Are the DUP giving up on their 7 tests?

According to this morning’s Nolan Show, the DUP have given up on their 7 tests. For a reminder, they were:

  • They include no new checks of any sort on goods being traded between GB and NI. That excludes pre-Brexit checks on livestock and goods which are moving onwards from NI.
  • Compatibility with the Act of Union which says all parts of the UK should be on equal footing when it comes to trade
  • Avoiding any diversion of trade where NI customers are forced to switch to non-GB suppliers
  • No border in the Irish Sea
  • NI citizens to have a role in any new regulations which impact them
  • No new regulatory barriers between GB and NI unless agreed by the NI Assembly
  • Honouring the ‘letter and spirit’ of NI’s constitutional position as set out in the Good Friday Agreement by requiring upfront consent of any diminution in constitutional status

Every time I hear about the 7 tests I am reminded of The 12 Labours of Hercules. Imaginating Sir Jeff in a loin cloth and brandishing a sword while slaying the nine-headed Lernaean Hydra always puts a smile on my face.

Over in the BelTel UUP leader Doug Beattie gives his views on the situation:

If the DUP don’t do a deal before Christmas, what is the plan?
There has been a lot of talk of a ‘Plan B’ if there is no return to an Executive this year but, as yet, what this would look like has not been spelled out.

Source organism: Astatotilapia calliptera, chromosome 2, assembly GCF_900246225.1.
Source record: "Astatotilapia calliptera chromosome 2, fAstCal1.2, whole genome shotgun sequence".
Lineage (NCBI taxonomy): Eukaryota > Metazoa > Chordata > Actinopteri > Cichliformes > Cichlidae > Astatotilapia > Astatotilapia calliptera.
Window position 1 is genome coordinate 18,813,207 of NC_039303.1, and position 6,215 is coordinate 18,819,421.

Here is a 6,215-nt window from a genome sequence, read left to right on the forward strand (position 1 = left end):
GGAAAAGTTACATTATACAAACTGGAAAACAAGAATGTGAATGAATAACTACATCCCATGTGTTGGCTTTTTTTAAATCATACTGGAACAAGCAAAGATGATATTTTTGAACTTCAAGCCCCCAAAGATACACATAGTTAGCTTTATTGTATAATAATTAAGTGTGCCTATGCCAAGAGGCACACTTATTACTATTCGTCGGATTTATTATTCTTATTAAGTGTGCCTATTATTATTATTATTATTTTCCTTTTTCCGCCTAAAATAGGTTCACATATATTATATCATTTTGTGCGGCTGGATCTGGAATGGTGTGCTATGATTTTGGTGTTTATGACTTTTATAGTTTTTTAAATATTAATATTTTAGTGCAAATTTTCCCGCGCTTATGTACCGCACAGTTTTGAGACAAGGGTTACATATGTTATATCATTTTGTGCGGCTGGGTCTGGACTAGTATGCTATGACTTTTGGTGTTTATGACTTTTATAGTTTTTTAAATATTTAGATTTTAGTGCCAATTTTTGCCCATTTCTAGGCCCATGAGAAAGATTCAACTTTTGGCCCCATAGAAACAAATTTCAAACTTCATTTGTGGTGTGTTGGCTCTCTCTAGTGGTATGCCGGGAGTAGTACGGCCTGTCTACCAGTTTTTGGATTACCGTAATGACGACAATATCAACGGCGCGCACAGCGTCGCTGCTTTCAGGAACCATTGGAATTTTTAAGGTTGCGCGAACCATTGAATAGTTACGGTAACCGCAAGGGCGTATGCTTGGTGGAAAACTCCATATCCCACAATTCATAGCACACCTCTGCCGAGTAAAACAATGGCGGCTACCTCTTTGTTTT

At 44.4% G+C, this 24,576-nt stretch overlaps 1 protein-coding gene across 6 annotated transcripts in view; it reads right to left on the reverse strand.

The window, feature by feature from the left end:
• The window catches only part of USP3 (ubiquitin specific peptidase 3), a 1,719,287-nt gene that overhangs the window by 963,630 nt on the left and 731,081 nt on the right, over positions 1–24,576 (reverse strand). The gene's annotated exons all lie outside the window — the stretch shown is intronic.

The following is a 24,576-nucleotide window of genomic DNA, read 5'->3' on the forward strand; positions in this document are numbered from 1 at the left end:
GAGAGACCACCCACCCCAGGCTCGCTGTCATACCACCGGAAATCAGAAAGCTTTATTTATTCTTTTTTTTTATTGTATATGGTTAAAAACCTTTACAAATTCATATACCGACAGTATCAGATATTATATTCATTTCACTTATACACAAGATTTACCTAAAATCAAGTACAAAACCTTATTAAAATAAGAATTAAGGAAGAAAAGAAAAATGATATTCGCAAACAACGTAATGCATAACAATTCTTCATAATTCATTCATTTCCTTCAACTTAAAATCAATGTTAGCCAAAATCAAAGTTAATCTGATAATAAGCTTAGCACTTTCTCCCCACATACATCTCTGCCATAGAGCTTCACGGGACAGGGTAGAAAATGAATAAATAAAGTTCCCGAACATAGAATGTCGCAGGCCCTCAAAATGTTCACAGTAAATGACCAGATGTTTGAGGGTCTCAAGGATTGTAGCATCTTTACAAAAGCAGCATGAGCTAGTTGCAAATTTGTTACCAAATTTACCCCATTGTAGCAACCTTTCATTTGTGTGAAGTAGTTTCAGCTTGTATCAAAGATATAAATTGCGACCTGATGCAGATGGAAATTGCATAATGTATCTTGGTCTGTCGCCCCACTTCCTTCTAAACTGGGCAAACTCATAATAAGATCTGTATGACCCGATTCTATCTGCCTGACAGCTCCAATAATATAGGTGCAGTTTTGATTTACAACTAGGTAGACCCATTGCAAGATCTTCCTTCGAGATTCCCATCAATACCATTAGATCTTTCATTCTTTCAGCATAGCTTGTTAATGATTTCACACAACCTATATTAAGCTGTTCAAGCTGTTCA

Peter Robinson has been giving his thoughts on the way forward, and they align with what I have been saying for quite some time.

I believe if there is no devolved government come 2024, we will fall under a diluted direct rule from Westminster where the Dublin Government will have increased input and will be consulted more on the actions that govern Northern Ireland.

Peter Robinson is right: no negotiation gives all that is wanted. The inability of the DUP to sell the Stormont Brake, which they negotiated, shows the fine line between success and failure. It also shows there are those who will never accept any form of compromise, focused instead on doing all they can to spoil any form of deal.

That Peter has had to enter the fray at this stage highlights the current division within the DUP.

In repeating largely what I have been saying for almost two years, he is providing a clear indication that there is little road left for further negotiations between his former party and the government at Westminster.

Like Peter, I believe we have come as far as we can in negotiations in the short-term. The boycott of Stormont has not worked; instead it has damaged not only our place within the Union and our economic future, but has placed unacceptable financial burden on so many across Northern Ireland.

It is now time to use the mechanisms contained within devolved government to create more movement on dealing with the Windsor Framework, otherwise we leave our future in the hands of those who just do not care.


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